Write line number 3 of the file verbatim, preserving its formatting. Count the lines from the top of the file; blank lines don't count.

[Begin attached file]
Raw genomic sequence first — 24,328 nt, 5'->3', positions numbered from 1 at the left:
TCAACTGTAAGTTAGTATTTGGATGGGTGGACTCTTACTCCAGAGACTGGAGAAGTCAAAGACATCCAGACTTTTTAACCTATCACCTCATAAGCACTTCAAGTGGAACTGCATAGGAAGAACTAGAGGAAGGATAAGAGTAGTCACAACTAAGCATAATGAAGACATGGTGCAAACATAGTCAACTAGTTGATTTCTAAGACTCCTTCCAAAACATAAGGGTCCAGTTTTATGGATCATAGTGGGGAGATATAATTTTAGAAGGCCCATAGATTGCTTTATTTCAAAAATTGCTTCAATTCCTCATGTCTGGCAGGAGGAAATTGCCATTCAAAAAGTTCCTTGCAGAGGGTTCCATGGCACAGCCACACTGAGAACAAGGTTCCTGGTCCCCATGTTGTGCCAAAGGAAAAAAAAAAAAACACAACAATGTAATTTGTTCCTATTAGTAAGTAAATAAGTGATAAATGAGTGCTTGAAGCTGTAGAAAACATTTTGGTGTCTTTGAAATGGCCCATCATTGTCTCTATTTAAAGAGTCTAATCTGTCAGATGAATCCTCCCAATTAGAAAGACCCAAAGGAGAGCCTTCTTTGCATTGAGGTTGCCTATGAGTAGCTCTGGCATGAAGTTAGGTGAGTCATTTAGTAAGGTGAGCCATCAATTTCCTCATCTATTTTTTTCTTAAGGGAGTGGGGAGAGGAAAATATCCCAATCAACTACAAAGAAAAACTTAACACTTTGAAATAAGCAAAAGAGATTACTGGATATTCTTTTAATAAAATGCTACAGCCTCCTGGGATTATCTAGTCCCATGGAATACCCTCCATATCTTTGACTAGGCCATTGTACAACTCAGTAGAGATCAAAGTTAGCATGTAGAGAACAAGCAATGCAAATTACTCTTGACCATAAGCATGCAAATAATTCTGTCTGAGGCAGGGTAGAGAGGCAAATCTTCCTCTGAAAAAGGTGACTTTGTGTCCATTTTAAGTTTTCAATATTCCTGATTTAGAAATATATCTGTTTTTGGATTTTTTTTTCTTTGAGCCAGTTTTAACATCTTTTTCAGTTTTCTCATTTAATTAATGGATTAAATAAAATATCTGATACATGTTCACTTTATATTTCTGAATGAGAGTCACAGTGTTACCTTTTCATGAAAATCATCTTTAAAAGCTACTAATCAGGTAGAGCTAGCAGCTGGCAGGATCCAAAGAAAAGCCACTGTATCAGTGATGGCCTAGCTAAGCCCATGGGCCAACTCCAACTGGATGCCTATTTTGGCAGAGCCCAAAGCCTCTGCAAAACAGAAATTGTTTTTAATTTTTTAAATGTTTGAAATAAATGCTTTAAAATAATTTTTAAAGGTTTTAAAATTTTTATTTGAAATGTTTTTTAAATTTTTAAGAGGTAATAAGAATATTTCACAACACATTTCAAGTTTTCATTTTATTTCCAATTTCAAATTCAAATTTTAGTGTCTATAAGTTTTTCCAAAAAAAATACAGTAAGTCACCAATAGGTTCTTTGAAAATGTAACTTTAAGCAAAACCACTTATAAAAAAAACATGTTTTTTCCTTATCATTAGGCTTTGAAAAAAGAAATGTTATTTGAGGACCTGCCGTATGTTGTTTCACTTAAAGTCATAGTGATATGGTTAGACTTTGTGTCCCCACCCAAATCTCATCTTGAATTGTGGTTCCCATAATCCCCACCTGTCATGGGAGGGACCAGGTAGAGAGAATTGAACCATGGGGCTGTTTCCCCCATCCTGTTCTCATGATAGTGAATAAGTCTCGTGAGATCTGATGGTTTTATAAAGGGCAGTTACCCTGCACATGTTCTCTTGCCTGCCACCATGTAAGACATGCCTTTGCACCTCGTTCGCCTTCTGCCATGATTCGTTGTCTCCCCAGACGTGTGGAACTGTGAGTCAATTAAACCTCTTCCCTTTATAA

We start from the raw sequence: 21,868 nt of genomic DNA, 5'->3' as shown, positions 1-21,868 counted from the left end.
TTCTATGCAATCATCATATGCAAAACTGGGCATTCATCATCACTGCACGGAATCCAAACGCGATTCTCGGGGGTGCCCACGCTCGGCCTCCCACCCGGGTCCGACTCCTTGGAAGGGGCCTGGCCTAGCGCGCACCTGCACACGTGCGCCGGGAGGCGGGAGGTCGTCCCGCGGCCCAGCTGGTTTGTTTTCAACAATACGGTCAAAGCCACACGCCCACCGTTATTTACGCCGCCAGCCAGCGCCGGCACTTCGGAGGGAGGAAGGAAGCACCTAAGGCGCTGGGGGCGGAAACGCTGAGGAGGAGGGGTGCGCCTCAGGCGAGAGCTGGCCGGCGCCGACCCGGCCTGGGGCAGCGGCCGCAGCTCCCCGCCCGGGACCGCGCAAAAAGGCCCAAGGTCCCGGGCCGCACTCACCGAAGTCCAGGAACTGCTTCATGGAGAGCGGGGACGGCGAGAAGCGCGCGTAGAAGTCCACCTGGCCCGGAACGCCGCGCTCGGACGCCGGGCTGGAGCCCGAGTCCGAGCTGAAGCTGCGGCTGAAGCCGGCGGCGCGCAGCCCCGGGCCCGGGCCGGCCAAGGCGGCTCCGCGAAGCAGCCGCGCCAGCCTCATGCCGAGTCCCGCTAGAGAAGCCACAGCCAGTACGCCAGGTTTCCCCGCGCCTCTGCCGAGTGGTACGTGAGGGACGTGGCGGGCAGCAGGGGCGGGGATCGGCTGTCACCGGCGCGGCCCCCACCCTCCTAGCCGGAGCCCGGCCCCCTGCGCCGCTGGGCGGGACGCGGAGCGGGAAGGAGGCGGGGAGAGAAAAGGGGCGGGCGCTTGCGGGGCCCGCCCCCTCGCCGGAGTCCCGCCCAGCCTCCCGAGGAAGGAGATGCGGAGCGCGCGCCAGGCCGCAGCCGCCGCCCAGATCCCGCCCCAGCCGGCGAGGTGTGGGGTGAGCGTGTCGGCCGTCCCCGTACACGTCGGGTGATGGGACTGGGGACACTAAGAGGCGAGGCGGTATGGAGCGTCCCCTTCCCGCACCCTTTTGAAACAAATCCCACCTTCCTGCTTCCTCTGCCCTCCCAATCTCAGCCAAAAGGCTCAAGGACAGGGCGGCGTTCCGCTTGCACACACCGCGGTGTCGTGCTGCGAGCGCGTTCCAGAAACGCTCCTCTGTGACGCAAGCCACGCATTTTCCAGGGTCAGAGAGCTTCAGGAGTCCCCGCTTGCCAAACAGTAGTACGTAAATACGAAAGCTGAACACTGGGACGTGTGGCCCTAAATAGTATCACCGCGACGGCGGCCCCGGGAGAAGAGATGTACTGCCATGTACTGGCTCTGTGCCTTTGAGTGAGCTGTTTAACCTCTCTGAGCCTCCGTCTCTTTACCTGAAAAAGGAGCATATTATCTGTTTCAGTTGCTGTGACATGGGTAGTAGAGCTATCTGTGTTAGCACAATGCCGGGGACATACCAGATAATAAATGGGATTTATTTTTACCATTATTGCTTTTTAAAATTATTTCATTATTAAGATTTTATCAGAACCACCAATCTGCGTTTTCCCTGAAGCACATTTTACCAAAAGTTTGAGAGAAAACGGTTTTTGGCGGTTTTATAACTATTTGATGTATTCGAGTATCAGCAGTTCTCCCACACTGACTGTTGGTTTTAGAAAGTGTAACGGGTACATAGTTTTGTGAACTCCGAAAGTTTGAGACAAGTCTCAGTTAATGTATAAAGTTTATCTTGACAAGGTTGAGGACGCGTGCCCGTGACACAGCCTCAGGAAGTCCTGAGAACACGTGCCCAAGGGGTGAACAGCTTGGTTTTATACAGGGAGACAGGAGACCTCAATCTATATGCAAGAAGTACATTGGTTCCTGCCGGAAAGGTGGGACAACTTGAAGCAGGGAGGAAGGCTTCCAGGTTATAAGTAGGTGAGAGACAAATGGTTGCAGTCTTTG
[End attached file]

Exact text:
We start from the raw sequence: 21,868 nt of genomic DNA, 5'->3' as shown, positions 1-21,868 counted from the left end.